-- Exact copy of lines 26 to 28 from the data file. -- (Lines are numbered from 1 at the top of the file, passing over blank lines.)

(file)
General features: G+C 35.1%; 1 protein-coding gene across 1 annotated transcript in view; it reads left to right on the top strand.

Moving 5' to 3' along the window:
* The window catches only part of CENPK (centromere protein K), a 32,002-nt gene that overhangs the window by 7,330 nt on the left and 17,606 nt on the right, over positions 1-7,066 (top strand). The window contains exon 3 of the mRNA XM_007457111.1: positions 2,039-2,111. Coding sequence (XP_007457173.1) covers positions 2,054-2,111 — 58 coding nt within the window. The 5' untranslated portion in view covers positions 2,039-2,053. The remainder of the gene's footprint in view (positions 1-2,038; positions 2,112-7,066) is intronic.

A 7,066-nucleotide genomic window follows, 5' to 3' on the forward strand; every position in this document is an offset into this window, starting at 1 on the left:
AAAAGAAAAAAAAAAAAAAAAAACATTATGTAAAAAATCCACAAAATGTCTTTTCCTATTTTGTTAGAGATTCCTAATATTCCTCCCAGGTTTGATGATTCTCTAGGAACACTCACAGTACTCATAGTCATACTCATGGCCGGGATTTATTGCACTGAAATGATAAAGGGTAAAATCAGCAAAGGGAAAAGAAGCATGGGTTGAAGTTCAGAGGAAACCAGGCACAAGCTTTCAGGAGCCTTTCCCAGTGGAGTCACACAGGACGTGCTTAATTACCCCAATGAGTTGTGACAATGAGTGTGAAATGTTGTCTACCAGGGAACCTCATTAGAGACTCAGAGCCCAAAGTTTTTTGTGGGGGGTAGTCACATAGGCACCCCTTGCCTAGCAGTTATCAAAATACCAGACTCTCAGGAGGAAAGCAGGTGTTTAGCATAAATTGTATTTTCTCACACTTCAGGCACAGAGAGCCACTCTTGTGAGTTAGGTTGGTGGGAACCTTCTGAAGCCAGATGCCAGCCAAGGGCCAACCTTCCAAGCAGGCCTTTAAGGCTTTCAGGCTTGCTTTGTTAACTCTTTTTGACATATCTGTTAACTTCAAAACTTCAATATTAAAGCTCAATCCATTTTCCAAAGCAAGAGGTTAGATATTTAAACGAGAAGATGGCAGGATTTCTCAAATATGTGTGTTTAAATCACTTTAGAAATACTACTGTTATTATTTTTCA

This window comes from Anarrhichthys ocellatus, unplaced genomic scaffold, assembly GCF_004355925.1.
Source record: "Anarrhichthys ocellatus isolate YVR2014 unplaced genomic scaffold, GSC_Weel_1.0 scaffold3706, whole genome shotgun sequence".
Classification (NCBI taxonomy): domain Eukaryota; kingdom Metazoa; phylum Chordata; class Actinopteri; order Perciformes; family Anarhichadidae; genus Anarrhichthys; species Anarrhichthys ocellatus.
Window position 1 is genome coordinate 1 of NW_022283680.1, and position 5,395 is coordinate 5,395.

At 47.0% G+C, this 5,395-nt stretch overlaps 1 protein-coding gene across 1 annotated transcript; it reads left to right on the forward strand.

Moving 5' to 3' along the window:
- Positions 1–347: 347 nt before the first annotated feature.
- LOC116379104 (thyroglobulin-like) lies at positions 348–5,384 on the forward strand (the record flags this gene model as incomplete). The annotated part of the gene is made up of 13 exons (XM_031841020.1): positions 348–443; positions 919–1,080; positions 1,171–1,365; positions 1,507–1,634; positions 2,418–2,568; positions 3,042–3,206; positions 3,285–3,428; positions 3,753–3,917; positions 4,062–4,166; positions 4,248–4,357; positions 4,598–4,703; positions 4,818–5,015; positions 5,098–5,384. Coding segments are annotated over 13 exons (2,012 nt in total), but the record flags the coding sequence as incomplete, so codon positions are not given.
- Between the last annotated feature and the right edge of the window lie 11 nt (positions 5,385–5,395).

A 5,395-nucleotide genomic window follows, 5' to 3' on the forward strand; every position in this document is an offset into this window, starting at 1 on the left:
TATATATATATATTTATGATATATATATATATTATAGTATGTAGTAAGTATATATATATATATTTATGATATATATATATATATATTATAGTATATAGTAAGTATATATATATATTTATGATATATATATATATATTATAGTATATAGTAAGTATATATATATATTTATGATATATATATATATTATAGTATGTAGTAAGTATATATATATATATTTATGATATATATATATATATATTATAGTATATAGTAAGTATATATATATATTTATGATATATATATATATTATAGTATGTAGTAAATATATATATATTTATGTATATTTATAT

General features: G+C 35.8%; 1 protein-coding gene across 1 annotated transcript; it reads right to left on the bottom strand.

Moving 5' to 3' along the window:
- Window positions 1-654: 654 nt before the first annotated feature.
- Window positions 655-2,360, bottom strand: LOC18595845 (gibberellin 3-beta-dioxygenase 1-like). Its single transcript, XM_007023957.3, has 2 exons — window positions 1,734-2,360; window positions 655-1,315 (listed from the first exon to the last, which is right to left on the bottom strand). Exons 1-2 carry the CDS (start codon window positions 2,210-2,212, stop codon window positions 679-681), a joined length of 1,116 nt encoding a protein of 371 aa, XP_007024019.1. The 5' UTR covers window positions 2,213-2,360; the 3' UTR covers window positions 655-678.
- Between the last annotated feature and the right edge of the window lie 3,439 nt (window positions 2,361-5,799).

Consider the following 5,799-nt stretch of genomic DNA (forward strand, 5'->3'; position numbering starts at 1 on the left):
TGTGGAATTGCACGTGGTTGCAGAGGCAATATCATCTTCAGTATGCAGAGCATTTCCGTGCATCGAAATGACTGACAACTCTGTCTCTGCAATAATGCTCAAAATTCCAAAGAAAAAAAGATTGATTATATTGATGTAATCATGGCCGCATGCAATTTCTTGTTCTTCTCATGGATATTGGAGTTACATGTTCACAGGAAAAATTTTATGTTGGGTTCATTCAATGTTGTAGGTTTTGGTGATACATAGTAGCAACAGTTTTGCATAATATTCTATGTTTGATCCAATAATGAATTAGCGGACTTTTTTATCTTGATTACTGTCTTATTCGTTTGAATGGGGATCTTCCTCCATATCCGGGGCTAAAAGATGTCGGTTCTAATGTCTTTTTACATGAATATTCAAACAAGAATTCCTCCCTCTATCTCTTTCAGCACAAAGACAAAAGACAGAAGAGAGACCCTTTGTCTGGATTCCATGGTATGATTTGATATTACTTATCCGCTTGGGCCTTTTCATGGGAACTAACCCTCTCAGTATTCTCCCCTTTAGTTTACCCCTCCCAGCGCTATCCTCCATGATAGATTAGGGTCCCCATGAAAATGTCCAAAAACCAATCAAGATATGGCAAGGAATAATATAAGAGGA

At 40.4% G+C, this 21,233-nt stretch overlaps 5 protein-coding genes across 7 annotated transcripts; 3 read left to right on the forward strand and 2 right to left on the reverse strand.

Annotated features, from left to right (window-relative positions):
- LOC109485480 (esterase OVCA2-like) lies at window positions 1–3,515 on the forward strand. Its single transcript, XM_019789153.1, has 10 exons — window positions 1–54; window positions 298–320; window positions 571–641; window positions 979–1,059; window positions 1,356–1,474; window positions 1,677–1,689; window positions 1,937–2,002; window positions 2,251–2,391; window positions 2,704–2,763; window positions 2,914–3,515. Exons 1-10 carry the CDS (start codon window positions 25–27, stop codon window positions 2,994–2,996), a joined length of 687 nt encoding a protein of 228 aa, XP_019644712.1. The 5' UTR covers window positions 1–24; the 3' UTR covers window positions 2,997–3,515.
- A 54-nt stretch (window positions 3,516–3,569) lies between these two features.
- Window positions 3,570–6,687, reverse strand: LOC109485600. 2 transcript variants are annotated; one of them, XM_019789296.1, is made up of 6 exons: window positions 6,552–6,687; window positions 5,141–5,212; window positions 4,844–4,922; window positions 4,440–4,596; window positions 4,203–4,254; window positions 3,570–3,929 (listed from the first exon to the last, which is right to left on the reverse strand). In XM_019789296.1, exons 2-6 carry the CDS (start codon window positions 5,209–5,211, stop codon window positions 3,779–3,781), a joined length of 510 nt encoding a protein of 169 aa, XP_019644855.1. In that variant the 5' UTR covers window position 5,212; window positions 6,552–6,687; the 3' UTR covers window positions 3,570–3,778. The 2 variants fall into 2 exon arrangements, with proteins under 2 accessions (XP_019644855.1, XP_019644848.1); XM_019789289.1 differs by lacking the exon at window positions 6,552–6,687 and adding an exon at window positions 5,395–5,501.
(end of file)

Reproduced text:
- LOC109485480 (esterase OVCA2-like) lies at window positions 1–3,515 on the forward strand. Its single transcript, XM_019789153.1, has 10 exons — window positions 1–54; window positions 298–320; window positions 571–641; window positions 979–1,059; window positions 1,356–1,474; window positions 1,677–1,689; window positions 1,937–2,002; window positions 2,251–2,391; window positions 2,704–2,763; window positions 2,914–3,515. Exons 1-10 carry the CDS (start codon window positions 25–27, stop codon window positions 2,994–2,996), a joined length of 687 nt encoding a protein of 228 aa, XP_019644712.1. The 5' UTR covers window positions 1–24; the 3' UTR covers window positions 2,997–3,515.
- A 54-nt stretch (window positions 3,516–3,569) lies between these two features.
- Window positions 3,570–6,687, reverse strand: LOC109485600. 2 transcript variants are annotated; one of them, XM_019789296.1, is made up of 6 exons: window positions 6,552–6,687; window positions 5,141–5,212; window positions 4,844–4,922; window positions 4,440–4,596; window positions 4,203–4,254; window positions 3,570–3,929 (listed from the first exon to the last, which is right to left on the reverse strand). In XM_019789296.1, exons 2-6 carry the CDS (start codon window positions 5,209–5,211, stop codon window positions 3,779–3,781), a joined length of 510 nt encoding a protein of 169 aa, XP_019644855.1. In that variant the 5' UTR covers window position 5,212; window positions 6,552–6,687; the 3' UTR covers window positions 3,570–3,778. The 2 variants fall into 2 exon arrangements, with proteins under 2 accessions (XP_019644855.1, XP_019644848.1); XM_019789289.1 differs by lacking the exon at window positions 6,552–6,687 and adding an exon at window positions 5,395–5,501.